One year ago, in the fall of 2021, I started working with a group of area clergy to start a congregational-based community organizing network in Lincoln. Over the last year this group, under the auspices of the Direct Action Research and Training (DART) Network, has organized itself, passed bylaws, secured funding, is hiring a full time organizer, and is beginning to do the hard work of organizing people of faith in Lincoln to change our community for the better. The lead organizer, Ben MacConnell, spoke at UCL last year, and much of my annual report in May was about this effort.
As part of that work, nine facilitators invited over 230 members and friends of the Untarian Church of
Lincoln to participate in ten ‘listening sessions’ over the month of October (if you did not get an
invitation, it is because we ran out of facilitators! More ways to get involved as described below). These listening sessions were organized around a single question: “when you wake up at 3:00AM and can’t get back to sleep, what do you worry about?” In the listening session that Stacie and I hosted, we heard stories about racism, the future of our planet, health concerns, and the anger that seems ever-present in society right now. In addition to our listening sessions, twenty churches around Lincoln have been participating in the same process. We’re working to find themes in the hundreds of stories we gathered – two of these themes will define the issues that the network takes on in the coming year.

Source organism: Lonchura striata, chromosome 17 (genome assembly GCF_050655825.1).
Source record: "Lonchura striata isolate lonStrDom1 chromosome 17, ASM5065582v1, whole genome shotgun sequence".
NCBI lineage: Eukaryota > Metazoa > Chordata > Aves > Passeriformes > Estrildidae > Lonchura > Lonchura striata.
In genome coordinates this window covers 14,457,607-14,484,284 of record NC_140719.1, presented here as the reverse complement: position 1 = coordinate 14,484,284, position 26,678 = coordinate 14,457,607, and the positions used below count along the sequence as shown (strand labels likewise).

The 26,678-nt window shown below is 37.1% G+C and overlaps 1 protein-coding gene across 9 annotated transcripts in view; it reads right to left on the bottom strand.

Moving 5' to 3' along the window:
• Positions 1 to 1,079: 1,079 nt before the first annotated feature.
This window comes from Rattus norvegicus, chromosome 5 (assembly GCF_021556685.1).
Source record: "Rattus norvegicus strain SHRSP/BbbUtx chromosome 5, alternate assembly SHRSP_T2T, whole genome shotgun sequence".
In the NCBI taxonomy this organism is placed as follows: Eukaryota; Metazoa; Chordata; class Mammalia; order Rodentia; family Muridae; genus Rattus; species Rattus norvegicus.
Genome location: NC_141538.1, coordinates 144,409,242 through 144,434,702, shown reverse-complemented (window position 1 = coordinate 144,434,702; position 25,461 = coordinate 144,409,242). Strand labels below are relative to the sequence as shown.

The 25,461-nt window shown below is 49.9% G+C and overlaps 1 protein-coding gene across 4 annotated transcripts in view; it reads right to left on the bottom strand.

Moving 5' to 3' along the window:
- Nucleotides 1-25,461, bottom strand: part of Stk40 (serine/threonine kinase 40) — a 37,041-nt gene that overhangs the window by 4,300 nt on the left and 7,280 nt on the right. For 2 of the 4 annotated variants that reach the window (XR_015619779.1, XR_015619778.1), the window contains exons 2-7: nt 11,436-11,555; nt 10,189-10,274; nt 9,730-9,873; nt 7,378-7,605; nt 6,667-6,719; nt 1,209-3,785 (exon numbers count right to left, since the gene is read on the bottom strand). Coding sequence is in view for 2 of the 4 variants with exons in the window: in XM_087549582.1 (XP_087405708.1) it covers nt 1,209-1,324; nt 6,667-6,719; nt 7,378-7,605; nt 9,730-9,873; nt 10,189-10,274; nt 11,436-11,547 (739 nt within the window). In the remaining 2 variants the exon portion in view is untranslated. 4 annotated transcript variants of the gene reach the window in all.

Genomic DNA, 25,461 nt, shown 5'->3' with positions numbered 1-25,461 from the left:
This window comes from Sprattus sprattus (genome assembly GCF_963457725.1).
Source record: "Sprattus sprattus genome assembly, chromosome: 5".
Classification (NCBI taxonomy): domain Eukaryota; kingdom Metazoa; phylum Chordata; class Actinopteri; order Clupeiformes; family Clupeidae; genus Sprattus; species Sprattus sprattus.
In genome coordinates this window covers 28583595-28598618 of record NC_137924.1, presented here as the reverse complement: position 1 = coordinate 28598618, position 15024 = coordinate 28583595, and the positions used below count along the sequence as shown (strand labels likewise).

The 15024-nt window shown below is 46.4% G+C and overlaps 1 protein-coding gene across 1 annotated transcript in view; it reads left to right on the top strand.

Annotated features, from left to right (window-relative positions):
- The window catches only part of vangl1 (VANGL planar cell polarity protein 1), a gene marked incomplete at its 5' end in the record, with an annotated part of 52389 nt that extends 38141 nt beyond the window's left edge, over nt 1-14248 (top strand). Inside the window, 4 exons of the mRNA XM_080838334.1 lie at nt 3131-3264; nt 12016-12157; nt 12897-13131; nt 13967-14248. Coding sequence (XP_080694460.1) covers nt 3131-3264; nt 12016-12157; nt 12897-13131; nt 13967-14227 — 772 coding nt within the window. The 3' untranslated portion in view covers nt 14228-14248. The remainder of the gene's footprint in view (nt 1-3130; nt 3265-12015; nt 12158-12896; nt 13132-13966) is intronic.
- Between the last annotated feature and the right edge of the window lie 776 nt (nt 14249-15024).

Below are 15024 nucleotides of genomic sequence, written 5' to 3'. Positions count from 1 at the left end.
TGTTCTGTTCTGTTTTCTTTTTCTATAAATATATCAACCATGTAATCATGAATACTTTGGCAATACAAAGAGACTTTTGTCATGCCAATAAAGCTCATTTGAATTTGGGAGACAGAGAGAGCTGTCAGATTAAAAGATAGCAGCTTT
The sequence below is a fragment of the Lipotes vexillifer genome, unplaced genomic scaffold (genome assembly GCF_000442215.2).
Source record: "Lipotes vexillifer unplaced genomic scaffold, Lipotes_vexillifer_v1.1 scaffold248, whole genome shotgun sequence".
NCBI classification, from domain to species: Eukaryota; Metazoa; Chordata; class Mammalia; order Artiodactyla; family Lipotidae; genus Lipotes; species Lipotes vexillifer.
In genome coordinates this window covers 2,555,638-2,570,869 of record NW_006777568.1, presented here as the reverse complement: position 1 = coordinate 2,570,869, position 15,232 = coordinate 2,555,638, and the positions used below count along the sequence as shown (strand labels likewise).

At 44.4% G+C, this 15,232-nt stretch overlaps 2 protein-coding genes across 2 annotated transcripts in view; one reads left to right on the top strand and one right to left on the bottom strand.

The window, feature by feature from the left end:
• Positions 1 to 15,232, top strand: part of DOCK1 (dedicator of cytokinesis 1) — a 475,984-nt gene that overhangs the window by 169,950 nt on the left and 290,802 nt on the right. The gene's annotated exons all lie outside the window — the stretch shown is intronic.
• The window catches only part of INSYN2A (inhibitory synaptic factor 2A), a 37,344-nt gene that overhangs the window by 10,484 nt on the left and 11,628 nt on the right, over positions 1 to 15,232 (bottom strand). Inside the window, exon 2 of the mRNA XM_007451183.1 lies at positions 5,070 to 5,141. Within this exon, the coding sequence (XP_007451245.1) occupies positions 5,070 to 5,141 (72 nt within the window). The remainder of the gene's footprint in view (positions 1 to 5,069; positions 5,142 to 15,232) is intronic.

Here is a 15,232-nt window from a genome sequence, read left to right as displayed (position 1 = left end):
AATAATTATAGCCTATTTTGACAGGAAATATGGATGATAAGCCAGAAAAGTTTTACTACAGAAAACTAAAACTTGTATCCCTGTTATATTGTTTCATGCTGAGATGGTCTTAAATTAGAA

On November 10, members from our congregation will join folks from the other 20 congregations at a Community Problems Assembly, held at Eastridge Presbyterian Church at 7:00 PM. At that assembly, we’ll vote on three big things:
1) The name of the new organization.
2) The two issues we will take on first.
3) The officers for the coming year.
I am very excited that the Unitarian Church will be one of the charter members of this new organization. Community organizing, using this model, is one of the most effective ways for us as Unitarian Universalists to make change in our community. Bill Moyers wrote that “the only answer to organized money is organized people.” This is the essence of community organizing: by gathering people together around an issue that affects their lives, we can challenge entrenched interests and organized money. I hope you’ll join us in this work, starting on November 10.
Rev. Oscar Sinclair serves as the Settled Minister for The Unitarian Church of Lincoln, Nebraska.